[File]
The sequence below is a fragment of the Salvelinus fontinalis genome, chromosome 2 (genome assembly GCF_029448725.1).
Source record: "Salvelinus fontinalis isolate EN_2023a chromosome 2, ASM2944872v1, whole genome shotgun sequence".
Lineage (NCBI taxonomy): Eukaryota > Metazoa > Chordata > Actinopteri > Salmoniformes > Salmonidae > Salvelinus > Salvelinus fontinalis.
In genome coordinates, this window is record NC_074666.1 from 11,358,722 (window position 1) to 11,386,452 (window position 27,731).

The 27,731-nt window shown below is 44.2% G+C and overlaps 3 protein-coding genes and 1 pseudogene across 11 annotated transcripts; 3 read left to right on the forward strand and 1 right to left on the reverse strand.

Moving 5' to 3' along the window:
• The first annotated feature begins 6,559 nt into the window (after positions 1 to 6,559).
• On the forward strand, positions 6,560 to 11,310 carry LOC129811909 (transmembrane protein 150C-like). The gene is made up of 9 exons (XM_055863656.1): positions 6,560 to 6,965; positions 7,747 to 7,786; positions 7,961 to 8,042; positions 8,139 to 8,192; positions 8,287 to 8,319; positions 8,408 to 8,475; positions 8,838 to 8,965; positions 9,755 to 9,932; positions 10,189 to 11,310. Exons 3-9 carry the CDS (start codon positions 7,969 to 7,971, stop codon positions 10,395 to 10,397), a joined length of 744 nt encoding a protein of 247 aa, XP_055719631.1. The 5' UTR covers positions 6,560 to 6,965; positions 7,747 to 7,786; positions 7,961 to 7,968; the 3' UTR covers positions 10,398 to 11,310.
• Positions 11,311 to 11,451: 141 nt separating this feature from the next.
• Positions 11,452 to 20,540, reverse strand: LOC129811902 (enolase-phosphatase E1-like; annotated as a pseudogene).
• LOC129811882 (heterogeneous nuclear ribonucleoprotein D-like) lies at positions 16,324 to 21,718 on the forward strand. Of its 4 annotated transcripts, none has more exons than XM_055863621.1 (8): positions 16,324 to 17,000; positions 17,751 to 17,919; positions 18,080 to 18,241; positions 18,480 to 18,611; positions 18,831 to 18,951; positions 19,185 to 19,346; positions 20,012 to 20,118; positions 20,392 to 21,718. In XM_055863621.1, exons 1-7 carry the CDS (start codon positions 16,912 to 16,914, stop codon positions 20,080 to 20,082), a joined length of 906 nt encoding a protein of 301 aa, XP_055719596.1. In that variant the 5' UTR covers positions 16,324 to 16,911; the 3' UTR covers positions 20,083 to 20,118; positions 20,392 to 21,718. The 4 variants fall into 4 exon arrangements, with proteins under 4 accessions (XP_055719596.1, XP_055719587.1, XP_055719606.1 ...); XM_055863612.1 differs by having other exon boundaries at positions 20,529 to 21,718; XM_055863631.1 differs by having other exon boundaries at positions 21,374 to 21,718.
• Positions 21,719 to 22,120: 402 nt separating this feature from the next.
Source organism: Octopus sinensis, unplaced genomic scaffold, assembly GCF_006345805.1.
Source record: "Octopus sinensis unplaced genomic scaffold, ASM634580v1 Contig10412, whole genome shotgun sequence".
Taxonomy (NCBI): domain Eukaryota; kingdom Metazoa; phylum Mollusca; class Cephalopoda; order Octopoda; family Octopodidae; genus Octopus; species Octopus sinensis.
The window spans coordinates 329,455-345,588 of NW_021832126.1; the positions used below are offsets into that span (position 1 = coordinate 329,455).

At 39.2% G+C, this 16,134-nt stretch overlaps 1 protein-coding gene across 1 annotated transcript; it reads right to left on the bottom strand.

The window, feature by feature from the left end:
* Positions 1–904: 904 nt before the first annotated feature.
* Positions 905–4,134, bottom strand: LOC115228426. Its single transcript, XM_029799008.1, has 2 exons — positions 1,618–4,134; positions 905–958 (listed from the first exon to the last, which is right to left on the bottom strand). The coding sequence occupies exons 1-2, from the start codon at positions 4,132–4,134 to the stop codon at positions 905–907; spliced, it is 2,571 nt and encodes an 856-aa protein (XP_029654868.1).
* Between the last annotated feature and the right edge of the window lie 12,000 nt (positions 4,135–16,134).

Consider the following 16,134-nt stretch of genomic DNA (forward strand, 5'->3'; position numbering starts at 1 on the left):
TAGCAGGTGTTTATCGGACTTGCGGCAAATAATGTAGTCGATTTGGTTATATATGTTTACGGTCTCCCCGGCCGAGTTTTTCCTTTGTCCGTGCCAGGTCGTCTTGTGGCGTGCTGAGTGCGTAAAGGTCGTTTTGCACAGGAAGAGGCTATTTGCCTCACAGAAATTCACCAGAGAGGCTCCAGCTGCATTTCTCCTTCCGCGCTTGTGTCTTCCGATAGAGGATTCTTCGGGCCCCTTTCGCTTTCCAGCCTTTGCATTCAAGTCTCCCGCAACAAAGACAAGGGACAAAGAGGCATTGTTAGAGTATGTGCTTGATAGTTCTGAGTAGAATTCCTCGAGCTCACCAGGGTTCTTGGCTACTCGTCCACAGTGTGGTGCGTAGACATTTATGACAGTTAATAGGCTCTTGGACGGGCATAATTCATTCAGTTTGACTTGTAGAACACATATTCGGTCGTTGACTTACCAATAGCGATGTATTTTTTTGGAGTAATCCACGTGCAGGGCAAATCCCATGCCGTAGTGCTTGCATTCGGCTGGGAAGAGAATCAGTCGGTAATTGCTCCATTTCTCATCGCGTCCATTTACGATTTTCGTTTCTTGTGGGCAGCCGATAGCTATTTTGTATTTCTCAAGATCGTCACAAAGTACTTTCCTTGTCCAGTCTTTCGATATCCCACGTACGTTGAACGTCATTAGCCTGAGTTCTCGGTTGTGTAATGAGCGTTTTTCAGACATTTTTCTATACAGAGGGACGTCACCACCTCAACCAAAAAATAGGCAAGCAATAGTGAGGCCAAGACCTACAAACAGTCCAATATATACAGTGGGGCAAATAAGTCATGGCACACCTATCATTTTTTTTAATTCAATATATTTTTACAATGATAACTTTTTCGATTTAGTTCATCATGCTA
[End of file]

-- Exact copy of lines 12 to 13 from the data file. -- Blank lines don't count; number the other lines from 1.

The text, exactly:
• Positions 21,719 to 22,120: 402 nt separating this feature from the next.
Source organism: Octopus sinensis, unplaced genomic scaffold, assembly GCF_006345805.1.